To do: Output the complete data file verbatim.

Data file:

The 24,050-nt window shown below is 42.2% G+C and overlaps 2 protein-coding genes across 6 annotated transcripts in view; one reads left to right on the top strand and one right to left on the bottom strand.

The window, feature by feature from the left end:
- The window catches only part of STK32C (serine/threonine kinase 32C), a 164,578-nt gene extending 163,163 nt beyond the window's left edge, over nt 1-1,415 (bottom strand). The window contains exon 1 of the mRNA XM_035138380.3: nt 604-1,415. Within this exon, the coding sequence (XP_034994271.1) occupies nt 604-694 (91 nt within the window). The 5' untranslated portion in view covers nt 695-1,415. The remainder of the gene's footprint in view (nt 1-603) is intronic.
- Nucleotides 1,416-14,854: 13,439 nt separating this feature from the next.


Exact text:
The 24,050-nt window shown below is 42.2% G+C and overlaps 2 protein-coding genes across 6 annotated transcripts in view; one reads left to right on the top strand and one right to left on the bottom strand.

The window, feature by feature from the left end:
- The window catches only part of STK32C (serine/threonine kinase 32C), a 164,578-nt gene extending 163,163 nt beyond the window's left edge, over nt 1-1,415 (bottom strand). The window contains exon 1 of the mRNA XM_035138380.3: nt 604-1,415. Within this exon, the coding sequence (XP_034994271.1) occupies nt 604-694 (91 nt within the window). The 5' untranslated portion in view covers nt 695-1,415. The remainder of the gene's footprint in view (nt 1-603) is intronic.
- Nucleotides 1,416-14,854: 13,439 nt separating this feature from the next.